The report contains few details but we can piece out the imperfections with the thoughts of John Nyren and James Pycroft, two indispensable historians of early cricket. Players wore wigs, white shirts, knee-length nankeen breeches and buckled shoes; umpires in frock-coat and beaver hat. The Earl’s Party won by “a great Number of Notches” so there were no handwritten scores. To keep score in those days they relied upon “a trusty yeoman to cut notches with his bread and bacon knife in an ashen stick.” Each wicket was twenty-two yards apart and consisted of two foot-high stumps, two feet apart and surmounted by a bail. Bats weighing as much as four pounds looked more like a club with a gradual curve at the toe. Balls weighed little less than those in use today. Bowling was under-arm; fast, straight and along the ground. Some wore two pairs of stockings, the second pair rolled down to the ankles to protect against painful raps from the ball. Many a shin was so bloodied and bruised in the first innings that a batsman required a runner in the second.

We do not know if today’s level pitch, guarded by lordly trees beneath a magnificent castle backdrop, was site of the match. Raby’s grounds at the time were undulating. So were cricket fields. However we do know that during Henry Vane’s residence Raby “presented a warmer picture of ancient hospitality than ever witnessed, or might perhaps ever see again”. Durham’s cricket was cradled in comfort.

No stakes are mentioned in the second known match at Gateshead at the extreme north of the county. It, too, was staged just days after Lord Ravensworth and others travelled north for Newcastle Races. Ravensworth Castle was three miles from the Redheugh district of Gateshead.

Last week the great Cricket Match that has been for some Time depending, between the Gentlemen of Gateshead and those of Newcastle was played on the Haughs nigh the Redheugh, and won with great ease by the former. (Newcastle Journal, 23 June 1753)

A third match is recorded on the Durham-Yorkshire border in 1773 :

On Thursday, August 19th, was determined at Piercebridge the great Cricket match for 25 guineas a side, the gentlemen of West Auckland against the gentlemen of Scruton in Yorkshire, the best of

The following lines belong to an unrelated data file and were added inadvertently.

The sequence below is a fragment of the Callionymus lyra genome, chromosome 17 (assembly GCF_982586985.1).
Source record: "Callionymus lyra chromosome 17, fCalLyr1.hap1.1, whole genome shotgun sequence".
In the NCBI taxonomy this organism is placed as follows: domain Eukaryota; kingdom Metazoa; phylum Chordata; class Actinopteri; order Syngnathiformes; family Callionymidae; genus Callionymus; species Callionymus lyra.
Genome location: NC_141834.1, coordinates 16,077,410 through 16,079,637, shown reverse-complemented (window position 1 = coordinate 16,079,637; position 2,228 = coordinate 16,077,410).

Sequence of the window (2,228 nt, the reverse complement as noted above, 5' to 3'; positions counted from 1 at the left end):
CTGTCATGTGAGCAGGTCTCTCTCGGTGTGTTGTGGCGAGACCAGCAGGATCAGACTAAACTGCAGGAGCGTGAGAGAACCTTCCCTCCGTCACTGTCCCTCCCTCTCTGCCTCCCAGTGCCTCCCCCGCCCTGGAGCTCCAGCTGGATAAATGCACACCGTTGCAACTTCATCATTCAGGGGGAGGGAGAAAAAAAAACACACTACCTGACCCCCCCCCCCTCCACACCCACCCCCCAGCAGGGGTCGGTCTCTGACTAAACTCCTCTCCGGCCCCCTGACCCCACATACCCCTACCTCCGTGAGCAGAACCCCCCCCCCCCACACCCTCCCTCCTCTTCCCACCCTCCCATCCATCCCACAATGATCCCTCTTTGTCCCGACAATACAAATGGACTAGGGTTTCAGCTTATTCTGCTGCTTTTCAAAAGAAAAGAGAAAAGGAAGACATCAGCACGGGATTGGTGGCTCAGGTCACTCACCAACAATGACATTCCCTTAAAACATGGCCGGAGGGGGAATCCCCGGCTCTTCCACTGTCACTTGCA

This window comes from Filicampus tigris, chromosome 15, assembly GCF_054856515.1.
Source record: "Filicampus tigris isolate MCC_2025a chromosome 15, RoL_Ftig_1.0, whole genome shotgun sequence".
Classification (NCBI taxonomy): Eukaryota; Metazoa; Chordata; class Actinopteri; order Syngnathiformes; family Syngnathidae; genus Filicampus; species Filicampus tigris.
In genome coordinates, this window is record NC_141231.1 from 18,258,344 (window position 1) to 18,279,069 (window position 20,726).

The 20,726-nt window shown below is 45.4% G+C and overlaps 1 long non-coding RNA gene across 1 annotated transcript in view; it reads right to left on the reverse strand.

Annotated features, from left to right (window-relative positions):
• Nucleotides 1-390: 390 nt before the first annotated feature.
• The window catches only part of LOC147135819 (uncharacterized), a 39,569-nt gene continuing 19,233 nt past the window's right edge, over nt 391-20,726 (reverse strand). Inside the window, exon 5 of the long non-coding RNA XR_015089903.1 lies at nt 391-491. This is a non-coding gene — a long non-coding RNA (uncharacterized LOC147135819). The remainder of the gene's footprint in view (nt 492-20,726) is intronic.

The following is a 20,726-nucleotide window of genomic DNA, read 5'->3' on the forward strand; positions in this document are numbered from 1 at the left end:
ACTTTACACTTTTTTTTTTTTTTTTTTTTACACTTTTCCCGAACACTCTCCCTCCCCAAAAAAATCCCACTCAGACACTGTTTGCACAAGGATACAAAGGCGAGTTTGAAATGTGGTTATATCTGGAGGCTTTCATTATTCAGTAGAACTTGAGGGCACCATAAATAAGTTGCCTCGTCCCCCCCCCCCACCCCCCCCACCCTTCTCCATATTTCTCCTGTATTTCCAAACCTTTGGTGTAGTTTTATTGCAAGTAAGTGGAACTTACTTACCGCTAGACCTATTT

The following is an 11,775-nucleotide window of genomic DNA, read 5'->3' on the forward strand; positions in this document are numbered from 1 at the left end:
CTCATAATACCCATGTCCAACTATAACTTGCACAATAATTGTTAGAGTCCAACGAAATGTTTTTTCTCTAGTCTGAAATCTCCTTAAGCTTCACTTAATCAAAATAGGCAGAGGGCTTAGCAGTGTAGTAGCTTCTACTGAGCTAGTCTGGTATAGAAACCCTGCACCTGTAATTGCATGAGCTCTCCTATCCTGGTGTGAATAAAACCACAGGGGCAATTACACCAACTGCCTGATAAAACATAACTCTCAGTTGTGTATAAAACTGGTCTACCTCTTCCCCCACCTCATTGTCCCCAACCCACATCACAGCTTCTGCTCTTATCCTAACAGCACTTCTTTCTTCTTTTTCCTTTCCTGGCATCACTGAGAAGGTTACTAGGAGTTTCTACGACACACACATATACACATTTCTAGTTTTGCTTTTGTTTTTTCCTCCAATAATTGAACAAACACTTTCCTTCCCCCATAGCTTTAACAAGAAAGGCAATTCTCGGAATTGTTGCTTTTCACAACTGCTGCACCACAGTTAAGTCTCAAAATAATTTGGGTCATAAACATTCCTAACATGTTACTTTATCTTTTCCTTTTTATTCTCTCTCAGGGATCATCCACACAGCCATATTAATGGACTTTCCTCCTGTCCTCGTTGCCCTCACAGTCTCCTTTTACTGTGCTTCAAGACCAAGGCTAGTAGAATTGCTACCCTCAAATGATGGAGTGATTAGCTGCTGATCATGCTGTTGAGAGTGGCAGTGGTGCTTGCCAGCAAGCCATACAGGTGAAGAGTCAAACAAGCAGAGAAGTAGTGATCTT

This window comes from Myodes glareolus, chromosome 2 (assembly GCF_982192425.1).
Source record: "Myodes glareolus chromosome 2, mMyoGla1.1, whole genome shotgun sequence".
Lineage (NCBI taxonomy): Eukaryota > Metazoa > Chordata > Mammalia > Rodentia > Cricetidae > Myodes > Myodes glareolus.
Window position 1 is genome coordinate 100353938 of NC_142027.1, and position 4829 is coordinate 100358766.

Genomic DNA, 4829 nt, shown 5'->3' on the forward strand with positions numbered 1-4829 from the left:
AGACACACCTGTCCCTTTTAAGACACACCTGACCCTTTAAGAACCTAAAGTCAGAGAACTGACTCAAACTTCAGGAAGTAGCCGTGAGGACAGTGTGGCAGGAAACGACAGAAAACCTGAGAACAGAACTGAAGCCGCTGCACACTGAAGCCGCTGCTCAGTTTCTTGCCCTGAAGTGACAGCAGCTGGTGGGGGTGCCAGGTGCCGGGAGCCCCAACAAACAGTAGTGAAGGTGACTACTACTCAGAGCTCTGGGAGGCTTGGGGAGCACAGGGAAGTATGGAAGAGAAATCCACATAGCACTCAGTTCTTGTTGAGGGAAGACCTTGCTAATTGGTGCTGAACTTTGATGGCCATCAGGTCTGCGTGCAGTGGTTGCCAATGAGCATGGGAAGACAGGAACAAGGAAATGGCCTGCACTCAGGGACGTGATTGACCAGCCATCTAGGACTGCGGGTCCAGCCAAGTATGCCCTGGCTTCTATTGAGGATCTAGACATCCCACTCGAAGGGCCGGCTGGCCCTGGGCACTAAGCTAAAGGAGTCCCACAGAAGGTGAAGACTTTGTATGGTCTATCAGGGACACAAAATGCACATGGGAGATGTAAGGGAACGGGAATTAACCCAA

three in-gates, which was won by the former, they getting the first two. The odds were greatly on the Yorkshire side before starting. West Auckland will play any town or parish within fifty miles round
for the same sum. (Whitehall Evening Post)

Stakes are small compared with £1,000 staked on southern matches. Northern parsimony was no bad thing, however, since cricket debts were often subject of a lawsuit. West Auckland’s win by the best of three in-gates [innings] is unusual. They may have been ignorant of betting rules that required matches to be two innings a side. In a fourth recorded match Durham Militia, mostly high-ranking officers from privileged backgrounds, played Nottingham Militia in 1798.

Four newspaper reports are flimsy evidence upon which to form conclusions. Wisest to admit there was little cricket in eighteenth century Durham. That would be too hasty and over-simplistic. Durham’s male population of 60,000 was scattered far beyond reach of the few newspapers available. The region is more notable for its oral tradition than literary. Absence of match reports does not mean absence of cricket. Not every birth was recorded as a baptism, nor every death as a burial. A match had to be newsworthy to rank alongside the rapes, robberies and murders that guttered down newspaper columns. Each report involves the gentry who are only a part of ‘history’, of course. The Piercebridge report appeared in a London newspaper read by fashionable society. It gives details of the wager but no scores. Society gambling made it newsworthy.

Answers to seemingly impenetrable questions are sometimes hidden in remote nooks of history. Two obscure references confirm that north-east communities played cricket among themselves. When the Tyne froze in 1766 “a sheep was roasted upon it and sold for 12 pence per pound to a numerous company, who afterwards played at Cricket”. In 1785 schoolmaster James Coates informed the vicar that “on Sunday a large company of cricket players assembled, some from Barningham, [near Barnard Castle] and concluded their sport” without seeking permission. West Auckland challenged teams within fifty miles. Any crow that leaves its Durham nest and flies fifty miles in a straight line must cross the county boundary. In effect West Auckland challenged any team in the county. Cricket, like Christianity, spread northward from its southern origins. It seems reasonable to conclude that by 1766 cricket was played throughout Durham.

The game developed markedly in the south during the latter half of the century. The first Laws of Cricket show it to be a lusty game wherein “either of ye strikers may hinder ye catch in his running.” The wicket became 22 inches high and six inches wide, then 24 inches by seven. The third stump was added around 1776. The width of a bat was set at four-and-a-quarter inches in 1771 after a Reigate player tried to use a bat as wide as the wicket. The Hambledon men constructed an iron frame of statutory width through which was passed any bat of suspect size to ensure it conformed to rule. History keeps secret when these changes were adopted in Durham.

Chapter 2